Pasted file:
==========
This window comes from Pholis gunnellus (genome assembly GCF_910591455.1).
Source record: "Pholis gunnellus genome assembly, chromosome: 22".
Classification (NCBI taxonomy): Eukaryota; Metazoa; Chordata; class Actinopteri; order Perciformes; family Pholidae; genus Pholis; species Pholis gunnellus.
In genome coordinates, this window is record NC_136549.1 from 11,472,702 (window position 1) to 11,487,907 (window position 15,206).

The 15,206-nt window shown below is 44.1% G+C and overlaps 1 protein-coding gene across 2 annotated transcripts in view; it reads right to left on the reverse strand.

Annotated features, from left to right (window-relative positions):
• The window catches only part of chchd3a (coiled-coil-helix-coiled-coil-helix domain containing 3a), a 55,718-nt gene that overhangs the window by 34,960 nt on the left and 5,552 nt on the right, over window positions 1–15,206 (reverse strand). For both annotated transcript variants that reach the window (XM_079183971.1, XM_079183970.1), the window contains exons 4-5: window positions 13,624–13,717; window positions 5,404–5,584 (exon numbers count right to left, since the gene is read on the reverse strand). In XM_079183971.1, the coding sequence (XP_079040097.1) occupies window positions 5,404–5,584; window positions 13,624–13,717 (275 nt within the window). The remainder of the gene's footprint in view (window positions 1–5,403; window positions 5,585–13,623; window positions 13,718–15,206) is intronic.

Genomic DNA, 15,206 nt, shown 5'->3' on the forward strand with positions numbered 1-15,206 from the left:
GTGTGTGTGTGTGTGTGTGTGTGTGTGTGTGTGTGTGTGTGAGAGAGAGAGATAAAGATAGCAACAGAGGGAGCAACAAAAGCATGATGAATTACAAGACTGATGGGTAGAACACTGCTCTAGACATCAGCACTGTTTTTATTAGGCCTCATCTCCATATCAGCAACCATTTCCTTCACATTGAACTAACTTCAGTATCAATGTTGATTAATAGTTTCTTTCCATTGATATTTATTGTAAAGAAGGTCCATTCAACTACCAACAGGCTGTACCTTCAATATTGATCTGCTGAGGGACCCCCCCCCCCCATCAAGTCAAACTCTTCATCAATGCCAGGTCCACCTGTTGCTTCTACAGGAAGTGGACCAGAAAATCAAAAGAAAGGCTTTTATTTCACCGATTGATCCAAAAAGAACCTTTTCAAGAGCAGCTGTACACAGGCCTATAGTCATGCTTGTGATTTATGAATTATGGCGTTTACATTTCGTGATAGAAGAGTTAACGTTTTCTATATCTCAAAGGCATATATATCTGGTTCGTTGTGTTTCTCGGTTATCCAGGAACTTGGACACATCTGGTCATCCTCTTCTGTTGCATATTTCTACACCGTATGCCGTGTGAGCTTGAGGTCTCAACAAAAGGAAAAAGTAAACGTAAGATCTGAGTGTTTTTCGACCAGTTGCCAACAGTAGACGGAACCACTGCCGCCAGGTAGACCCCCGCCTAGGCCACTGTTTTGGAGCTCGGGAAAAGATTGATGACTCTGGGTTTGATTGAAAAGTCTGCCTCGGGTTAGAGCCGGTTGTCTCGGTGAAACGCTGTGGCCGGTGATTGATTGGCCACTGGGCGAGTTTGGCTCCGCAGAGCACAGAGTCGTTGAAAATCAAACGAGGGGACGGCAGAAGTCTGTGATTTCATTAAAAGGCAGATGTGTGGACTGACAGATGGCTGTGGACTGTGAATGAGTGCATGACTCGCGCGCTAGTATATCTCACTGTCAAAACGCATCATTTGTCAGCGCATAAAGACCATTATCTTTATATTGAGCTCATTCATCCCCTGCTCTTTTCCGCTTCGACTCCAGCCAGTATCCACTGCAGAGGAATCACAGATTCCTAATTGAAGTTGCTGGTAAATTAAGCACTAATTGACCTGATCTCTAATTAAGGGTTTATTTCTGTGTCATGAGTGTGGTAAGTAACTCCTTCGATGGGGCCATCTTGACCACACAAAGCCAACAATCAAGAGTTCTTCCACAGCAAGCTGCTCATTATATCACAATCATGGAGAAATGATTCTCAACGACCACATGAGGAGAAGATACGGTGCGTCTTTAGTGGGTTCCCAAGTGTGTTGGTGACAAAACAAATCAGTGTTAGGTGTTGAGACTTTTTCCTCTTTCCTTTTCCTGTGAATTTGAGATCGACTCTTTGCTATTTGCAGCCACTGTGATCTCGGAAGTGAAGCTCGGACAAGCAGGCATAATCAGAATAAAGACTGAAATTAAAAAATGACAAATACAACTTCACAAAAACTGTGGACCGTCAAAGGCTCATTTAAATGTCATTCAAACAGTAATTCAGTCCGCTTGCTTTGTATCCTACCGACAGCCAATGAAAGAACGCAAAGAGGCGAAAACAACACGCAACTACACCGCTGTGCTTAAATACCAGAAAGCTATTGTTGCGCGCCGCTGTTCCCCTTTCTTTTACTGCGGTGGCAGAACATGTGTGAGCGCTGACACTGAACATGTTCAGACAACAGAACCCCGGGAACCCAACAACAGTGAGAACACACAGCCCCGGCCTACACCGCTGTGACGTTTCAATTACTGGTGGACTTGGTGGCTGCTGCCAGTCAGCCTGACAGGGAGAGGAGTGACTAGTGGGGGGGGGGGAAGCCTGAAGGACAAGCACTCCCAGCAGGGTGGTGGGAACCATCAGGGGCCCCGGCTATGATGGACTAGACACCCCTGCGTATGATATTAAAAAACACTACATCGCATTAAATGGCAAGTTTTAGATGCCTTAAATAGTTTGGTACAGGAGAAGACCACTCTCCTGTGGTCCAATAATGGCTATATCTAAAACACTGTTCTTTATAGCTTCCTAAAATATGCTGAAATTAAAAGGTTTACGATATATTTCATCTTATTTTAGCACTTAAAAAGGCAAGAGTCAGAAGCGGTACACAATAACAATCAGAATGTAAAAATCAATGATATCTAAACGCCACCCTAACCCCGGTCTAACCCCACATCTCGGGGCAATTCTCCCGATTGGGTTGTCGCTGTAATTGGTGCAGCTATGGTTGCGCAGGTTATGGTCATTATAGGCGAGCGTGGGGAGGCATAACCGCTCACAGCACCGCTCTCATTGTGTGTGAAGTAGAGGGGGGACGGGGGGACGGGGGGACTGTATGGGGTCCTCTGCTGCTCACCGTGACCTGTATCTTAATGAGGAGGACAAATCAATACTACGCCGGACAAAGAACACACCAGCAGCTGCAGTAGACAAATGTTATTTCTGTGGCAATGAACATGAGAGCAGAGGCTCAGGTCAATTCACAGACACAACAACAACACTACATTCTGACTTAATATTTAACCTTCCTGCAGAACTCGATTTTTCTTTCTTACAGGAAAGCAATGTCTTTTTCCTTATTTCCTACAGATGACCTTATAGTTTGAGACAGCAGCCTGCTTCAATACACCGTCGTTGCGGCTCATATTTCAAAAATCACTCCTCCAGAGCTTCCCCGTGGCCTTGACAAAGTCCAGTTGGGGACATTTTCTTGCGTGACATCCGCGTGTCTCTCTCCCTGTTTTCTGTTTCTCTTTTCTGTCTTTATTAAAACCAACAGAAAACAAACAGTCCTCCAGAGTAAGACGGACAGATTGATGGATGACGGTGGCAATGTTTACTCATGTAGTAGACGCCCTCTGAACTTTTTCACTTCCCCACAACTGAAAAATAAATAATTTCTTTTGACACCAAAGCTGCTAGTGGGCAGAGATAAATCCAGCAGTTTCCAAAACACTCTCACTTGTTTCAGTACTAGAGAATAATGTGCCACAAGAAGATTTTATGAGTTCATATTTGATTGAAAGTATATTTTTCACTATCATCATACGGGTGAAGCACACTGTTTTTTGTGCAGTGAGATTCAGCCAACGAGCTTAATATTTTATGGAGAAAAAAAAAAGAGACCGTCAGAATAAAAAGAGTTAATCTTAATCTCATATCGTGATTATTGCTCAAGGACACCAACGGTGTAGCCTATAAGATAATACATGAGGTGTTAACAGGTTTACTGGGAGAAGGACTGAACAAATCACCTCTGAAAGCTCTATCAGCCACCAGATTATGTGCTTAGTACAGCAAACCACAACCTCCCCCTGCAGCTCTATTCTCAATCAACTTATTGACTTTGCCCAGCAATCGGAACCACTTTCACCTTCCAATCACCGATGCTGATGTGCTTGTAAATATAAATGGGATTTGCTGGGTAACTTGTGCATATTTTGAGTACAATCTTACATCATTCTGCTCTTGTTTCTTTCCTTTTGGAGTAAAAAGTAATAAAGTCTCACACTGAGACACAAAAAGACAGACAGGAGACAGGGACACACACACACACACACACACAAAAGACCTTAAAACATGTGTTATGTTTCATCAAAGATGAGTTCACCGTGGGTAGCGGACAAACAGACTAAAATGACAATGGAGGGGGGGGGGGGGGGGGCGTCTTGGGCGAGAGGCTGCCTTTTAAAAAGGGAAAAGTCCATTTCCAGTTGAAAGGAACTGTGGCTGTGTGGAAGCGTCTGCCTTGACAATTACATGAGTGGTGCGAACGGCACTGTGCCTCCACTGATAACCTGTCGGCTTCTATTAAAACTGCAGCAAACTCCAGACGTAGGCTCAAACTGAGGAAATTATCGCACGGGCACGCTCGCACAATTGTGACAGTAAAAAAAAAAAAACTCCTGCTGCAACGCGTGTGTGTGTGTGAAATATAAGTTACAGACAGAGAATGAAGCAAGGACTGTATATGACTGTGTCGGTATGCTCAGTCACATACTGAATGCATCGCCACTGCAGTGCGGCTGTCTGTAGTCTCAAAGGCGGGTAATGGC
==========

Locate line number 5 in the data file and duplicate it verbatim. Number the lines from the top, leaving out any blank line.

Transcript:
The 15,206-nt window shown below is 44.1% G+C and overlaps 1 protein-coding gene across 2 annotated transcripts in view; it reads right to left on the reverse strand.